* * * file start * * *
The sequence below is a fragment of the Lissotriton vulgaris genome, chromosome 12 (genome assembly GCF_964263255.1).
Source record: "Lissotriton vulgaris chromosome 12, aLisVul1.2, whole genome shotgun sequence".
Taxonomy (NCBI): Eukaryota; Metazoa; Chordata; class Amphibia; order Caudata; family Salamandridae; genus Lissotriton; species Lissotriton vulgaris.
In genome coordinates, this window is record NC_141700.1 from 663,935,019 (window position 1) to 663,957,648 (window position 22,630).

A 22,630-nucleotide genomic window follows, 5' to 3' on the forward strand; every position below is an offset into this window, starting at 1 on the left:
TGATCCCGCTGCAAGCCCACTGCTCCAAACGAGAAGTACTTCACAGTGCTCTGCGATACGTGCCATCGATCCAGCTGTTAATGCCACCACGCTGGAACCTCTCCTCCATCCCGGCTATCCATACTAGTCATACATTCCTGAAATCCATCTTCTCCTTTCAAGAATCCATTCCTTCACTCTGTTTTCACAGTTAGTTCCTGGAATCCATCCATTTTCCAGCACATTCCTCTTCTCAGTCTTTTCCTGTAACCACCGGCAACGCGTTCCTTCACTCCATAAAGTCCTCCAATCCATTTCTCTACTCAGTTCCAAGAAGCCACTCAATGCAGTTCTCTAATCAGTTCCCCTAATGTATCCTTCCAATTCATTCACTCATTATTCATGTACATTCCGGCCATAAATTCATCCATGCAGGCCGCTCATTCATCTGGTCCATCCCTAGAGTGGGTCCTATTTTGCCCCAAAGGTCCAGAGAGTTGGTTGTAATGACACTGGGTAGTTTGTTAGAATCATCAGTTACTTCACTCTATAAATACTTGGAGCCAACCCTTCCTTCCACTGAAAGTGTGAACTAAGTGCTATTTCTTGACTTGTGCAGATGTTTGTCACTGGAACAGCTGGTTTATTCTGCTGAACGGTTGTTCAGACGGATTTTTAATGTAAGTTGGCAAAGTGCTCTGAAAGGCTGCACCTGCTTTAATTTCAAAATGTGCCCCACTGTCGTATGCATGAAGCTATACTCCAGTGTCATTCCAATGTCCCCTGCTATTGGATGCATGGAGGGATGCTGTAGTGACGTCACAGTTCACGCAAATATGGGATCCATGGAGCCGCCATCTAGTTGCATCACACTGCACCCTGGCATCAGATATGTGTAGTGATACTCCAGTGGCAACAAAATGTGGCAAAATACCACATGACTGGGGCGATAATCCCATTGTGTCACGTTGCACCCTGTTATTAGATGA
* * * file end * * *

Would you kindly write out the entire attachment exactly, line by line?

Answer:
The sequence below is a fragment of the Lissotriton vulgaris genome, chromosome 12 (genome assembly GCF_964263255.1).
Source record: "Lissotriton vulgaris chromosome 12, aLisVul1.2, whole genome shotgun sequence".
Taxonomy (NCBI): Eukaryota; Metazoa; Chordata; class Amphibia; order Caudata; family Salamandridae; genus Lissotriton; species Lissotriton vulgaris.
In genome coordinates, this window is record NC_141700.1 from 663,935,019 (window position 1) to 663,957,648 (window position 22,630).

A 22,630-nucleotide genomic window follows, 5' to 3' on the forward strand; every position below is an offset into this window, starting at 1 on the left:
TGATCCCGCTGCAAGCCCACTGCTCCAAACGAGAAGTACTTCACAGTGCTCTGCGATACGTGCCATCGATCCAGCTGTTAATGCCACCACGCTGGAACCTCTCCTCCATCCCGGCTATCCATACTAGTCATACATTCCTGAAATCCATCTTCTCCTTTCAAGAATCCATTCCTTCACTCTGTTTTCACAGTTAGTTCCTGGAATCCATCCATTTTCCAGCACATTCCTCTTCTCAGTCTTTTCCTGTAACCACCGGCAACGCGTTCCTTCACTCCATAAAGTCCTCCAATCCATTTCTCTACTCAGTTCCAAGAAGCCACTCAATGCAGTTCTCTAATCAGTTCCCCTAATGTATCCTTCCAATTCATTCACTCATTATTCATGTACATTCCGGCCATAAATTCATCCATGCAGGCCGCTCATTCATCTGGTCCATCCCTAGAGTGGGTCCTATTTTGCCCCAAAGGTCCAGAGAGTTGGTTGTAATGACACTGGGTAGTTTGTTAGAATCATCAGTTACTTCACTCTATAAATACTTGGAGCCAACCCTTCCTTCCACTGAAAGTGTGAACTAAGTGCTATTTCTTGACTTGTGCAGATGTTTGTCACTGGAACAGCTGGTTTATTCTGCTGAACGGTTGTTCAGACGGATTTTTAATGTAAGTTGGCAAAGTGCTCTGAAAGGCTGCACCTGCTTTAATTTCAAAATGTGCCCCACTGTCGTATGCATGAAGCTATACTCCAGTGTCATTCCAATGTCCCCTGCTATTGGATGCATGGAGGGATGCTGTAGTGACGTCACAGTTCACGCAAATATGGGATCCATGGAGCCGCCATCTAGTTGCATCACACTGCACCCTGGCATCAGATATGTGTAGTGATACTCCAGTGGCAACAAAATGTGGCAAAATACCACATGACTGGGGCGATAATCCCATTGTGTCACGTTGCACCCTGTTATTAGATGA